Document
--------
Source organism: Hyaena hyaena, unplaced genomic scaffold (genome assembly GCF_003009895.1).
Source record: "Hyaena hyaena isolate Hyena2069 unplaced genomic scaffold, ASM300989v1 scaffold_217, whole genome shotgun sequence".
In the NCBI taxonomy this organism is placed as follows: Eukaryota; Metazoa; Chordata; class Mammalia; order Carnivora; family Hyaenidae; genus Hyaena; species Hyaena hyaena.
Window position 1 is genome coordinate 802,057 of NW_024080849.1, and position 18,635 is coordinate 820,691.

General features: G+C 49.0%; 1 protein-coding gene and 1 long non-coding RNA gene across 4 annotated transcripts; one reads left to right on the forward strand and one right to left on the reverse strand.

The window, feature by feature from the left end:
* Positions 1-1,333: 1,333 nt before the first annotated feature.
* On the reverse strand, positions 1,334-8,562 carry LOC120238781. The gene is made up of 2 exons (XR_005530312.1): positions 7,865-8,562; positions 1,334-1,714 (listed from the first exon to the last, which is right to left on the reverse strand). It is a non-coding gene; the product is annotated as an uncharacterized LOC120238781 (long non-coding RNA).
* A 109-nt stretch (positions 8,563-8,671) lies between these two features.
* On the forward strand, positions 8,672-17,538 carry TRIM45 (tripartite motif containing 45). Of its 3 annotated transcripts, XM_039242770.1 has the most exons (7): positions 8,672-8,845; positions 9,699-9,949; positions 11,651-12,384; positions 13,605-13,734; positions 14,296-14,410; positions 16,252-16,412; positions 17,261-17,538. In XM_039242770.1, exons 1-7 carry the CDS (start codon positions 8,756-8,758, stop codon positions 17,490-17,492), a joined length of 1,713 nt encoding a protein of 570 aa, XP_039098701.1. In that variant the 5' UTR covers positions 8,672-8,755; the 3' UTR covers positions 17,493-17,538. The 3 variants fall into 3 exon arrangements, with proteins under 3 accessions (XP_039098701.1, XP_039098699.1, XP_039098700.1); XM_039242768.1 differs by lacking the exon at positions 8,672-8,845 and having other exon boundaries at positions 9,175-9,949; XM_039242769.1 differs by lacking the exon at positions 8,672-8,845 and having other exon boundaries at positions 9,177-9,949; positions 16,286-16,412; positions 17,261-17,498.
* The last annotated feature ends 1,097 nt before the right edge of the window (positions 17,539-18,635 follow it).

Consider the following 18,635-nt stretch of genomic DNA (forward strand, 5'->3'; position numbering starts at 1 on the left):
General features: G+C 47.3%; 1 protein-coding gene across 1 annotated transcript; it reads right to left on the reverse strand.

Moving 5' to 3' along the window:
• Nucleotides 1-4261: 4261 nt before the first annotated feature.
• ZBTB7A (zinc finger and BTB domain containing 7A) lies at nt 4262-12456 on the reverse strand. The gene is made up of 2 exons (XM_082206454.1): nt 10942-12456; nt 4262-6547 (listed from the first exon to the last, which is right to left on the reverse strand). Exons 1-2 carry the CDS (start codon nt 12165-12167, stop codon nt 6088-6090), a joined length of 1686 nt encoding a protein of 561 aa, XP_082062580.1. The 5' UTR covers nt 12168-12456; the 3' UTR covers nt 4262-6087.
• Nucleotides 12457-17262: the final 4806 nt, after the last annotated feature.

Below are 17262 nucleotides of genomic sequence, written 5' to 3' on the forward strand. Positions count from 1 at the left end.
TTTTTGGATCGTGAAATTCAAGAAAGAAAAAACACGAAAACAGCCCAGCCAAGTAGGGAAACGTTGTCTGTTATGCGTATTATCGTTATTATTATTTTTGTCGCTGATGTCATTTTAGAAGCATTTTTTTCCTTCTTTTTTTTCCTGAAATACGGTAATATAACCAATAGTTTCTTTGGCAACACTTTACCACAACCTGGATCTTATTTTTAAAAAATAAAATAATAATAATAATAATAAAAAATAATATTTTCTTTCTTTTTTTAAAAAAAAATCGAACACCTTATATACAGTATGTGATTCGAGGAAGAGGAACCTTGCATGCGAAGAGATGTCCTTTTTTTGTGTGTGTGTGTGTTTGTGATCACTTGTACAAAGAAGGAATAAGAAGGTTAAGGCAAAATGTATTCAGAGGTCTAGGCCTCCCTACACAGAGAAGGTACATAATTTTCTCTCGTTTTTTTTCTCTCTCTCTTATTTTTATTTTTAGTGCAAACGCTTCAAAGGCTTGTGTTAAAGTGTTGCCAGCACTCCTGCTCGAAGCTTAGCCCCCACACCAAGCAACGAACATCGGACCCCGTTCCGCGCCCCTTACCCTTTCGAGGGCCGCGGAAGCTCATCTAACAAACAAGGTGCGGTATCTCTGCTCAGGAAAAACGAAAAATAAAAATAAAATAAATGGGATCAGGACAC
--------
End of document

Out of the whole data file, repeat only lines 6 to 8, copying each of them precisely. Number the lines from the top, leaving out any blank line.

The window, feature by feature from the left end:
* Positions 1-1,333: 1,333 nt before the first annotated feature.
* On the reverse strand, positions 1,334-8,562 carry LOC120238781. The gene is made up of 2 exons (XR_005530312.1): positions 7,865-8,562; positions 1,334-1,714 (listed from the first exon to the last, which is right to left on the reverse strand). It is a non-coding gene; the product is annotated as an uncharacterized LOC120238781 (long non-coding RNA).